Crucial to the historicist project is its own, narrative unfolding of a dialectic between the critic operating "as [a] privileged, essential subject" (Levinson, 1989, 30) and the text, now gradually unraveled as containing its own (unconscious) other, one said to have been silenced by the self-privileging eloquence of the aesthetic. In opposing its own voluble narratives against the referential autism of the Romantic aesthetic, historicism effectively seeks to rewrite and change -- not the future -- but the past, a past allegedly forestalled by the (unconscious) conspiracy of the aesthetic ideology. For Marjorie Levinson such a "self-consciously belated" (1986, 12) critical practice mobilizes "our consciousness to cure the past of its objectivity: in effect, its pastness." Thus the "origin coalesces as a structure, one which is really, suddenly, there in the past, but only by the retroactive practice of the present" (1989, 28, 23). For Marjorie Levinson such a "self-consciously belated" (1986, 12) critical practice mobilizes "our consciousness to cure the past of its objectivity: in effect, its pastness." Thus the "origin coalesces as a structure, one which is really, suddenly, there in the past, but only by the retroactive practice of the present" (1989, 28, 23). Such a characterization, inasmuch as it reflects the New Historicism's perhaps excessive comfort with its present -- one "edified but not changed by its scholarly operations" (1989, 29) -- recalls Walter Benjamin's conception of historicism as caught in a phantasmagorical interplay of danger and redemption. His sixth of his "Theses on the Concept of History" tells us that "to articulate the past . . . means to seize hold of a memory as it flashes up at a moment of danger. . . . Th[at] danger affects both the content of the tradition and its receivers. The same threat hangs over both: that of becoming a tool of the ruling classes. In every era the attempt must be made anew to wrest tradition away from a conformism that is about to overpower it" (Benjamin, 255). And yet, insofar as the historicist's "image of happiness is indissolubly bound up with the image of redemption," historicism's moment of analytic mastery proves necessarily unstable. For precisely that past, Benjamin now argues, had already "carrie[d within itself the] temporal index by which it is referred to redemption. There is a secret agreement between past generations and the present one. Our coming was expected on earth. Like every generation that preceded us, we have a weak Messianic power, a power to which the past has a claim" (254). "Critique" thus emerges as a moment of interference between an intuitive commitment to "action" and an encroaching consciousness of one's epistemological abjection, because, in Geoffrey Hartman's words, "the field of action . . . includes the past: its relation to the crisis at hand." Thus perplexed, "criticism approaches the form of fragment, pensée, or parable: it both soars and stutters as it creates the new text that rises up, prankishly, against a prior text that will surely repossess it" (Hartman, 75, 82). If we understand historicist practice as instancing a postmodern, "messianic" longing, our current models of historicist and cultural critique cannot be taken (at least not without serious qualification) as the rational and conclusive overcoming of the representational surfaces customarily assembled under the heading of a "romantic aesthetic ideology." What follows is an attempt to offer this needed qualification by showing how the opposition between an aesthetic ideology said to lure its subjects into a consumptive suspension of disbelief and a postmodern, cultural and historicist critique committed to salvaging the past from what Kant had already called its "self-incurred minority" (selbstverschuldete Unmündigkeit) is itself a constitutive feature of Romantic narrative. What undermines the opposition (and, along with it, the redemptive aspirations of contemporary academic criticism) is the fact that the philosophical, fictional, and prophetic narratives of the late eighteenth century already relied on precisely the conspiratorial logic of intellectual production which was subsequently mobilized as a means of overcoming the period's "aesthetic ideology." Here, then, are a few examples.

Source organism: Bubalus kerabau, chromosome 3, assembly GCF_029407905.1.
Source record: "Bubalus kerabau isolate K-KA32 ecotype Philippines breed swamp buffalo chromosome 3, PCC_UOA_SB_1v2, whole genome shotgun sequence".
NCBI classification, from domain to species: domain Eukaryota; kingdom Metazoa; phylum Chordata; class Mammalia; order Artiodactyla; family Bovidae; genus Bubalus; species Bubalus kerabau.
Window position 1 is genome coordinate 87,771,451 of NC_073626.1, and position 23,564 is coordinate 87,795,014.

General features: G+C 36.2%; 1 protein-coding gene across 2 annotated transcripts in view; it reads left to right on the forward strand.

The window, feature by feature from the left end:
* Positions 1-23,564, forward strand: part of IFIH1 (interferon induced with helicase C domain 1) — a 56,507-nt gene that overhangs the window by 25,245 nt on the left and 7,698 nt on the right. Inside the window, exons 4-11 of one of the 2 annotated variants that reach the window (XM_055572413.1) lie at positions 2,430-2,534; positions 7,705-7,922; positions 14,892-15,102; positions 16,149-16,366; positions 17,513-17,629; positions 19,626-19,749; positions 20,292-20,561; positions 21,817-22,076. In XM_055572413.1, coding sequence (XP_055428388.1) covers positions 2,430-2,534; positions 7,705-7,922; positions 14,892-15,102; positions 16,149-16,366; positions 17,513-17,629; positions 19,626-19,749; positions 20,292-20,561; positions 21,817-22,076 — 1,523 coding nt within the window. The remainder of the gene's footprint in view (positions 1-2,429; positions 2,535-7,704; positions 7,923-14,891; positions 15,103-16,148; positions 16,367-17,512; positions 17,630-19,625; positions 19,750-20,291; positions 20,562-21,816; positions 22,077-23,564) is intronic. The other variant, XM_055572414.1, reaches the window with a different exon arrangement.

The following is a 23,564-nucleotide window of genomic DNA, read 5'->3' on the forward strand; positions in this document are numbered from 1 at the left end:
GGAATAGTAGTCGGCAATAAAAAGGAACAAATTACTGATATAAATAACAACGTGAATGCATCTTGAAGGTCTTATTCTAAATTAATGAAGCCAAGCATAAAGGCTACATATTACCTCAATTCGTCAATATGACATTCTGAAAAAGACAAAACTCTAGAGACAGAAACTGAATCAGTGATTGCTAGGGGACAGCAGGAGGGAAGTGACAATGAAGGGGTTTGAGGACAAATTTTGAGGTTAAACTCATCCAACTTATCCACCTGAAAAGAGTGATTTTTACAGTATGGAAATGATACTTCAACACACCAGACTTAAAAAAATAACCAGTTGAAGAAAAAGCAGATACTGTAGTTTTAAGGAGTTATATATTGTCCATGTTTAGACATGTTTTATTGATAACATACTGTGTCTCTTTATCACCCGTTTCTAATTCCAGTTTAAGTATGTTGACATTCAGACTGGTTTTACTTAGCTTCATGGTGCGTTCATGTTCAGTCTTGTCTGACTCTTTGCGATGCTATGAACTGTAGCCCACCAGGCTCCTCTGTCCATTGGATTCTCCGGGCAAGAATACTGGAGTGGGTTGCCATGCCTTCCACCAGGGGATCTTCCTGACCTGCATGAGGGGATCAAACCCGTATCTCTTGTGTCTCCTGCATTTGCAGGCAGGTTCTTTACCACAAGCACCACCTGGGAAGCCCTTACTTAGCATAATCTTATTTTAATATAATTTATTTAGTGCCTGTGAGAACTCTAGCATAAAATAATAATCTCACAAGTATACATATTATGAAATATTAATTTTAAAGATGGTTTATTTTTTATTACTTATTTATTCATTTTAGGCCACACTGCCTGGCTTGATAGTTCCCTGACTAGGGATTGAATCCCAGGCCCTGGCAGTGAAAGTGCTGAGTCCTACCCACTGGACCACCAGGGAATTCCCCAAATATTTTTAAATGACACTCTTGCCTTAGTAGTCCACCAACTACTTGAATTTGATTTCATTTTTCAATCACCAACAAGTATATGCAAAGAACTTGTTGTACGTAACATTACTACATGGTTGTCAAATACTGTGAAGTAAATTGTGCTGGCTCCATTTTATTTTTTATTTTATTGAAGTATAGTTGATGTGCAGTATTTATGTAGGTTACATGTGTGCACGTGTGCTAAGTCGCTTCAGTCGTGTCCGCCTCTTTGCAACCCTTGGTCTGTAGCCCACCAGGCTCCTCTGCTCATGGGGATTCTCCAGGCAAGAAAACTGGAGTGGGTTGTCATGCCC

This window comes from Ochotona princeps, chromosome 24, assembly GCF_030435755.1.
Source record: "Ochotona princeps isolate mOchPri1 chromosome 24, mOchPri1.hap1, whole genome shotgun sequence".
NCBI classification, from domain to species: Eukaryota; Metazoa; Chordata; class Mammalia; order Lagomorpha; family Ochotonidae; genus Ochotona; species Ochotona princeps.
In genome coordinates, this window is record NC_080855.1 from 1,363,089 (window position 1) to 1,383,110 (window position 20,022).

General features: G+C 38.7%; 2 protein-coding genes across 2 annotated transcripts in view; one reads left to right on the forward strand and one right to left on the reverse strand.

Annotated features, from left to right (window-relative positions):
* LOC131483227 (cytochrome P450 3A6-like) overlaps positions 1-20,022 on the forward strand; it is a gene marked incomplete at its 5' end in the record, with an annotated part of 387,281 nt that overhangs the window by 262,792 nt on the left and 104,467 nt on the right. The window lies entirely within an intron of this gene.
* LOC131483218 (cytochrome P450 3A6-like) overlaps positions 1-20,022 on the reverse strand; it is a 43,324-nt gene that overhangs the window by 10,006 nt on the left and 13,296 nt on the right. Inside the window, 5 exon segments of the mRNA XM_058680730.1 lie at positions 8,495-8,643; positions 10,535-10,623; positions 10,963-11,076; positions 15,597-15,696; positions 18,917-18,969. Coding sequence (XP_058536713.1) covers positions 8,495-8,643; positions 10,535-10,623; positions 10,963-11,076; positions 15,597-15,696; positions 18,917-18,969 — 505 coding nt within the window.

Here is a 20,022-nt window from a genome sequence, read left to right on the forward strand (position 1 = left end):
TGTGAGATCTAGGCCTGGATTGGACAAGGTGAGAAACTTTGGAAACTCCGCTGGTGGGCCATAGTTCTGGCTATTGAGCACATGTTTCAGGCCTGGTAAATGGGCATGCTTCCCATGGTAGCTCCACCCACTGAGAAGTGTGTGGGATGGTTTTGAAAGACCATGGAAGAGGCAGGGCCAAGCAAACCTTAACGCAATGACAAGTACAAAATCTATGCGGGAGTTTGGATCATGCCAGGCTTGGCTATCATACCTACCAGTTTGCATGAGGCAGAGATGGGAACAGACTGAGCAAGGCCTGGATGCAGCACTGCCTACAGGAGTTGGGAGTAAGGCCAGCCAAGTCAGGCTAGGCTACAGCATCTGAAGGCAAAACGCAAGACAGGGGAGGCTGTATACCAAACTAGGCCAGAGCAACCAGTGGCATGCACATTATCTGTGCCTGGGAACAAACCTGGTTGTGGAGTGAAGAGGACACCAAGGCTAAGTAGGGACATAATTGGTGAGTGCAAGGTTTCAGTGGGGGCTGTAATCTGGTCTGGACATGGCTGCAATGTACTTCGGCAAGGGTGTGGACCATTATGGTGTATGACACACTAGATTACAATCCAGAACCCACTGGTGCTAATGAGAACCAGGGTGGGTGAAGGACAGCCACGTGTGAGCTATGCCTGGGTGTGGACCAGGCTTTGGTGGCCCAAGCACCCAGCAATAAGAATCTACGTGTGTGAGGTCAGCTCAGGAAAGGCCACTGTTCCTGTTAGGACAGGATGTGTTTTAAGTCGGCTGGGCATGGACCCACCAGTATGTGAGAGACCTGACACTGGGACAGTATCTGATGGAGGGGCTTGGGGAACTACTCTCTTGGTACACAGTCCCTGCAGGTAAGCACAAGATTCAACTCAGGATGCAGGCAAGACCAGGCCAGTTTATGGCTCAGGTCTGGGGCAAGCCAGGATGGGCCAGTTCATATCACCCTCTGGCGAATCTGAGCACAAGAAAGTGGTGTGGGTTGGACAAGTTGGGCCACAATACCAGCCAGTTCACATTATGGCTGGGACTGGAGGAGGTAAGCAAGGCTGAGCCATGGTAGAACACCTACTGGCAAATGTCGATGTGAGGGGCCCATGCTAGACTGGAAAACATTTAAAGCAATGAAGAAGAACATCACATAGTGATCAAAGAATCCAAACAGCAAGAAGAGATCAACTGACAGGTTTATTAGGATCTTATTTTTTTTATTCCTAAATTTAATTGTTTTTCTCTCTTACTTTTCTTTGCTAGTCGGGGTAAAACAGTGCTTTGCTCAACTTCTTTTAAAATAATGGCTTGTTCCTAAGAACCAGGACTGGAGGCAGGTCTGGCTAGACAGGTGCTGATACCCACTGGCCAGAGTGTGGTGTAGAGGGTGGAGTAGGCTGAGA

My first case in point involves the ambiguous temporal logic prevailing in Blake's early prophecies, books whose commitment to "illumination" is informed by the alleged spiritual and political oppression said to have issued from Albion's "past" and by the writer's hope for a retroactive "correction" or "redemption" of that past from the "ninefold darkness" of priestcraft, tyranny, and reason. Recent historicist work has drawn our attention to the often inextricable lines of division between the eschatological beliefs of London's millennarian, mostly artisan communities during the 1780s and 1790s, and the fervent rationalisms of intellectuals like Paine, Priestley, Thelwall, Spence, or Godwin.(3) Blake's Book of Urizen frames this antagonism as one between faith and law, between the radical antinomian "energy" of the present and the oppressive traditionalism of the state and state-religion, as well as the implacable rationalism perceived to have dominated the opposition to these institutions. Such ideological tensions ultimately converge in the rhetorical tension between prophetic "words articulate, bursting in thunders" and "the Book / Of eternal brass, written in . . . solitude (Copy D, Plate 4a, lines 4, 32-3. All text references are to Copy D of Urizen, but the engravings seen below are from Copy G of Urizen, so both are cited where necessary). Consequently, Blake's early prophetic books offer themselves as the contrary of these oppositions by continually shifting back and forth between implementing belief as an unconditional intuition and critically reflecting on a past now understood to have significantly shaped the emergence of all beliefs. Blake's Lambeth books predict no plausible or fantasized future, nor do they aim to recover some empirical past. Instead, their mesmerizing visual and rhetorical patterns urge readers to "illuminate" (or "retroactivate") a past that has not yet been lived and experienced precisely because it was occluded from vision by the dullness of empirical memory and repressed sensuality. Much like contemporary critiques of ideology, that is, Blakean prophecy seeks not to predict a determinate future but to respond to the false determinacy of the past. Put differently, it seems intent on recovering an as yet unrealized, imaginative past from the one that had usurped its place and that had gradually reproduced itself through the oppressive psycho-political institutions of memory, morality, and state-sponsored art. Blake's Book of Urizen gives vivid expression to this conflict in the recurrent motif of division (Urizen, Copy D, Plate 10; copy G, Plate 13: Double-click each picture to see at full size and high resolution):